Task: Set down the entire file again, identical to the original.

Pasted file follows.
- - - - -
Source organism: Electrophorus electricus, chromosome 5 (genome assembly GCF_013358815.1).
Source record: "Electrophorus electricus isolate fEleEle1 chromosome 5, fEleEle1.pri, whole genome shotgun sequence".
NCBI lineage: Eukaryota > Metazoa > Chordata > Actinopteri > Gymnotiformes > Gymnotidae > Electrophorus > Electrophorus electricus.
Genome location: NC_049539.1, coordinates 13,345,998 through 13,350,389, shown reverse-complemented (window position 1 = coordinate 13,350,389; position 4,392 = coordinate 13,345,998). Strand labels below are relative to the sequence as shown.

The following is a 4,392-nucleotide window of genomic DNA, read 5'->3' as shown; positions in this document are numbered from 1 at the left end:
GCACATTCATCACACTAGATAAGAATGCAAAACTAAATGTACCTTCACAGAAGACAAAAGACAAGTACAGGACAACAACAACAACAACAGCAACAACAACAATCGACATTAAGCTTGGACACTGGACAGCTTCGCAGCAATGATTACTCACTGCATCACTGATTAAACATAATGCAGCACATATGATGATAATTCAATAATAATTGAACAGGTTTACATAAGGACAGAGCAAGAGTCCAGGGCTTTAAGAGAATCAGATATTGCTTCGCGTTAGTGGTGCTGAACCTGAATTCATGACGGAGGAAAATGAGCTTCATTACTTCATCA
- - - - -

Source organism: Electrophorus electricus, chromosome 5 (genome assembly GCF_013358815.1).
Source record: "Electrophorus electricus isolate fEleEle1 chromosome 5, fEleEle1.pri, whole genome shotgun sequence".
NCBI lineage: Eukaryota > Metazoa > Chordata > Actinopteri > Gymnotiformes > Gymnotidae > Electrophorus > Electrophorus electricus.
Genome location: NC_049539.1, coordinates 13,345,998 through 13,350,389, shown reverse-complemented (window position 1 = coordinate 13,350,389; position 4,392 = coordinate 13,345,998). Strand labels below are relative to the sequence as shown.

The following is a 4,392-nucleotide window of genomic DNA, read 5'->3' as shown; positions in this document are numbered from 1 at the left end:
GCACATTCATCACACTAGATAAGAATGCAAAACTAAATGTACCTTCACAGAAGACAAAAGACAAGTACAGGACAACAACAACAACAACAGCAACAACAACAATCGACATTAAGCTTGGACACTGGACAGCTTCGCAGCAATGATTACTCACTGCATCACTGATTAAACATAATGCAGCACATATGATGATAATTCAATAATAATTGAACAGGTTTACATAAGGACAGAGCAAGAGTCCAGGGCTTTAAGAGAATCAGATATTGCTTCGCGTTAGTGGTGCTGAACCTGAATTCATGACGGAGGAAAATGAGCTTCATTACTTCATCA